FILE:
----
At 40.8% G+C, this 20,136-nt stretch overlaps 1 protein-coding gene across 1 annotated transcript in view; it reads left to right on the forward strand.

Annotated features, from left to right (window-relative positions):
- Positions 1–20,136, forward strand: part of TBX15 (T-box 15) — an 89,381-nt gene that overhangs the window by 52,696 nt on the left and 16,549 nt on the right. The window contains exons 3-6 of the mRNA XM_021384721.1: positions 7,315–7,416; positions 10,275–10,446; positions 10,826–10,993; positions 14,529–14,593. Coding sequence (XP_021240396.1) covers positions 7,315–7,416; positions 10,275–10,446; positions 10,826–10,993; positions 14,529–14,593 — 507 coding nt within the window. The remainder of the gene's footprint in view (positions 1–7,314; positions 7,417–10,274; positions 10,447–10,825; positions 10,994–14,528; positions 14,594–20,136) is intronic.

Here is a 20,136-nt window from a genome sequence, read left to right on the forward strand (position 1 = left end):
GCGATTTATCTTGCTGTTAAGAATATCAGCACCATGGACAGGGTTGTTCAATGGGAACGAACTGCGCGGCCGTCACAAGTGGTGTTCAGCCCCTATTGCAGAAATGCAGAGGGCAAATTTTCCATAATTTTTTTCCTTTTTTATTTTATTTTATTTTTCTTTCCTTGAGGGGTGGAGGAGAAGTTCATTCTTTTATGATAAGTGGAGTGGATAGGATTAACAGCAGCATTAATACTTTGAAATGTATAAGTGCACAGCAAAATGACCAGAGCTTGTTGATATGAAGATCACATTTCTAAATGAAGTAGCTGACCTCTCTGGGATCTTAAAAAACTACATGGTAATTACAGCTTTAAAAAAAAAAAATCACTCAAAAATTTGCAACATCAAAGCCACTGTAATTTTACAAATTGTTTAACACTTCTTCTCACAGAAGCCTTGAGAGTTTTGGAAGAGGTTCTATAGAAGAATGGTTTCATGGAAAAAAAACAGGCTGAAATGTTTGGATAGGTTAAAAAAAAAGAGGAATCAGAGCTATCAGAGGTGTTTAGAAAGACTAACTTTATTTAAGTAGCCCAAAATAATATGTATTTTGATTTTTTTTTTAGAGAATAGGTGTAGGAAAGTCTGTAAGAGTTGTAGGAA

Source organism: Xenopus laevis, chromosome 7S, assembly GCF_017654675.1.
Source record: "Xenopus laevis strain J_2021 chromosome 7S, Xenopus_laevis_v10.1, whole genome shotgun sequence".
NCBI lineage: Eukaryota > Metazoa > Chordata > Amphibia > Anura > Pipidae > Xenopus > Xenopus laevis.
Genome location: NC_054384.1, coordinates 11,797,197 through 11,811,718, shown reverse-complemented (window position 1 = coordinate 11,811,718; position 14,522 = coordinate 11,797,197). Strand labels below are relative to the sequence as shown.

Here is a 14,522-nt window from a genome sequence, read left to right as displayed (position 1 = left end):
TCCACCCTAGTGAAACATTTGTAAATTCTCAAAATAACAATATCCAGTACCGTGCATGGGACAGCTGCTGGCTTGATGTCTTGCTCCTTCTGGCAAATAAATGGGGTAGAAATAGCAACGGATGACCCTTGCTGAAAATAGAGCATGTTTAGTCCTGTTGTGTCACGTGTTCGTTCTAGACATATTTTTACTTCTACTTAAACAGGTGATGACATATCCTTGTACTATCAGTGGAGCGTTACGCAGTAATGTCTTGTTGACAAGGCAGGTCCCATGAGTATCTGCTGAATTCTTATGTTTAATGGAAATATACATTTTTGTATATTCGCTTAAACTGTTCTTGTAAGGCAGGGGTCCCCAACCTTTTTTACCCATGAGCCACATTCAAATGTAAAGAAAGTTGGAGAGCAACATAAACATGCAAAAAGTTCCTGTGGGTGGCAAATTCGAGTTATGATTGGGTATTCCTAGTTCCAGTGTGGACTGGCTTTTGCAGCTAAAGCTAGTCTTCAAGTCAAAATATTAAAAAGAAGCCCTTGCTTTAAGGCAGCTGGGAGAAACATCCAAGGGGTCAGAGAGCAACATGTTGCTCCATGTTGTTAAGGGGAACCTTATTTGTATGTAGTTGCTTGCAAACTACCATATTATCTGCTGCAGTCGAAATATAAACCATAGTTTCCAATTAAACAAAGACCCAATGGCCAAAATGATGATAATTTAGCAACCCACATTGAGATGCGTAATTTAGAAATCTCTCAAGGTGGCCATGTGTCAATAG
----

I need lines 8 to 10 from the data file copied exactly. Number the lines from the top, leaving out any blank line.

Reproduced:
NCBI lineage: Eukaryota > Metazoa > Chordata > Amphibia > Anura > Pipidae > Xenopus > Xenopus laevis.
Genome location: NC_054384.1, coordinates 11,797,197 through 11,811,718, shown reverse-complemented (window position 1 = coordinate 11,811,718; position 14,522 = coordinate 11,797,197). Strand labels below are relative to the sequence as shown.

Here is a 14,522-nt window from a genome sequence, read left to right as displayed (position 1 = left end):